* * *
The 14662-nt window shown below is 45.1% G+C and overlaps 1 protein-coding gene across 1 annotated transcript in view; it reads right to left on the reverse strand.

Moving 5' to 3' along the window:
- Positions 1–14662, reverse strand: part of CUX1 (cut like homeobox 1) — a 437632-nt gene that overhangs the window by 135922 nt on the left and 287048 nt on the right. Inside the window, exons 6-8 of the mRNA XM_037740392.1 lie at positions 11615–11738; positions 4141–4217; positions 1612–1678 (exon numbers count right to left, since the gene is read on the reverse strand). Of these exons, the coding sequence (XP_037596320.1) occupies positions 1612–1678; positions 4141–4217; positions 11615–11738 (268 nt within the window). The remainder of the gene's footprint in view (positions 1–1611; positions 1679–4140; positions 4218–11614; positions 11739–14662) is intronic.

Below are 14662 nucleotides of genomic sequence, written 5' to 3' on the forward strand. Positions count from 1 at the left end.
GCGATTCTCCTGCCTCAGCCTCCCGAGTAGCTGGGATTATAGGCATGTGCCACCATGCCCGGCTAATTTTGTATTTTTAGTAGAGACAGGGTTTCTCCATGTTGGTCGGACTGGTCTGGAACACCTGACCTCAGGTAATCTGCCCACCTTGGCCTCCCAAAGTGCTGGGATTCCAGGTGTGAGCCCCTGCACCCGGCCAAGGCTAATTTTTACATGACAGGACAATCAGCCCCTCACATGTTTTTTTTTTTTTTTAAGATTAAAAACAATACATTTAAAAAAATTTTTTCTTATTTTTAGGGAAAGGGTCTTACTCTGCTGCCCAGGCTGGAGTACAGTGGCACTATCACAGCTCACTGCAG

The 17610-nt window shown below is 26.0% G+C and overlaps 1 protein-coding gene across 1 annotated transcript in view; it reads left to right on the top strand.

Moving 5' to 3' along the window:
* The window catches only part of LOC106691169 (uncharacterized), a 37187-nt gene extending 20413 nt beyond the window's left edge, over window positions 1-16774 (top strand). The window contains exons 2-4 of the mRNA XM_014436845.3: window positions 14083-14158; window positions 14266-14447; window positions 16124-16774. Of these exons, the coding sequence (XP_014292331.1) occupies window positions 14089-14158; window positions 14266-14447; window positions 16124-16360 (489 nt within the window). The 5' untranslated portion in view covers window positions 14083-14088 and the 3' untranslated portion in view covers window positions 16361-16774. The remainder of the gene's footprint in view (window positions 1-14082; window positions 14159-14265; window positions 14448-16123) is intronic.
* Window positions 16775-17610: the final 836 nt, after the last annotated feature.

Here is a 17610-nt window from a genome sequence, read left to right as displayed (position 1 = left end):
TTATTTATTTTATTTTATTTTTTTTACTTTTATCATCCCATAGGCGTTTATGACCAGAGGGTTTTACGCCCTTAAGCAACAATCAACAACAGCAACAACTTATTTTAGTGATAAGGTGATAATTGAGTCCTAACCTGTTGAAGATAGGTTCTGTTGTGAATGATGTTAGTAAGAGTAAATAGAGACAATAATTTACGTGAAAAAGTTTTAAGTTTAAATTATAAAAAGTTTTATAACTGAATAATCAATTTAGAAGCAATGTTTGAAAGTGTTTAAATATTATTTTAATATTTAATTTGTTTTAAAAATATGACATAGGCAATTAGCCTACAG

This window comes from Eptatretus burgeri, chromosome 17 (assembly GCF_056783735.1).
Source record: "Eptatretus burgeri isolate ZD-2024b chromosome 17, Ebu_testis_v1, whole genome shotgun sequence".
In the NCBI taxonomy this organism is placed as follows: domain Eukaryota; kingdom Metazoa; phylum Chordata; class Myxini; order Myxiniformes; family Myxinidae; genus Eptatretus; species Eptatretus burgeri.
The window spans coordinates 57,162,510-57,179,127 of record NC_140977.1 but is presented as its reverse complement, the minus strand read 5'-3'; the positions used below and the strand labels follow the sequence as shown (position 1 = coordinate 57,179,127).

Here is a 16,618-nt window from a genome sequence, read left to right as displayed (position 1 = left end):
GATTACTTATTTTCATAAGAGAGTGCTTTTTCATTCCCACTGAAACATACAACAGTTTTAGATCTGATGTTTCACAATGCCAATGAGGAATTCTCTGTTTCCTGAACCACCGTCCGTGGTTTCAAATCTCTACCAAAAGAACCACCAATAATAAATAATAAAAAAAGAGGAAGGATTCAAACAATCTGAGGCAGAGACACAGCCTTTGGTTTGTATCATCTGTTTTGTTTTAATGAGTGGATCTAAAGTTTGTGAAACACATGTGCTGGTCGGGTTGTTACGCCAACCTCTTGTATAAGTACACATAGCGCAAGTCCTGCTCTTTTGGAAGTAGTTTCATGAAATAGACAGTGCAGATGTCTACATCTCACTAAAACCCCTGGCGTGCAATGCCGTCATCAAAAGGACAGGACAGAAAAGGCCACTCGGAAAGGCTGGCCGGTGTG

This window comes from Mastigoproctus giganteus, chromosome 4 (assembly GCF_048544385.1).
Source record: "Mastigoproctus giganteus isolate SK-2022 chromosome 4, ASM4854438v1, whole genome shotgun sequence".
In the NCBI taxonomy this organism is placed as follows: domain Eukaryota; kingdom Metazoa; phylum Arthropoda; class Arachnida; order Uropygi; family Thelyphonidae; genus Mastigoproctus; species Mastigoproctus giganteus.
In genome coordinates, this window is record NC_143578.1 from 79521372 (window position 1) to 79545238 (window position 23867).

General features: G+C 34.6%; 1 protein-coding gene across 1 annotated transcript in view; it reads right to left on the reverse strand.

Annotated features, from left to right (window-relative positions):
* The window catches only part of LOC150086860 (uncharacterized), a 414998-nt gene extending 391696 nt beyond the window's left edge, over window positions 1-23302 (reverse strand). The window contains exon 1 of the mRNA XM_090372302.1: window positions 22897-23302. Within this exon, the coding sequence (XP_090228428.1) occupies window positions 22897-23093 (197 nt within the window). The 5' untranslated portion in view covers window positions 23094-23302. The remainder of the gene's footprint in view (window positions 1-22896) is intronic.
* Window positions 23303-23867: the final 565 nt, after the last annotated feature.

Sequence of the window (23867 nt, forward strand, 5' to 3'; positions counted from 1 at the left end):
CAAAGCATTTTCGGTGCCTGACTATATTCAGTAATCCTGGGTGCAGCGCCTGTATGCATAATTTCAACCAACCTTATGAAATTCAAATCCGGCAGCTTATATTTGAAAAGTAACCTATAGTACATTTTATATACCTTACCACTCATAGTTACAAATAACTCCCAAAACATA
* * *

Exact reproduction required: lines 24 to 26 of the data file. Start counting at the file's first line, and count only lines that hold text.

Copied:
* The window catches only part of LOC150086860 (uncharacterized), a 414998-nt gene extending 391696 nt beyond the window's left edge, over window positions 1-23302 (reverse strand). The window contains exon 1 of the mRNA XM_090372302.1: window positions 22897-23302. Within this exon, the coding sequence (XP_090228428.1) occupies window positions 22897-23093 (197 nt within the window). The 5' untranslated portion in view covers window positions 23094-23302. The remainder of the gene's footprint in view (window positions 1-22896) is intronic.
* Window positions 23303-23867: the final 565 nt, after the last annotated feature.

Sequence of the window (23867 nt, forward strand, 5' to 3'; positions counted from 1 at the left end):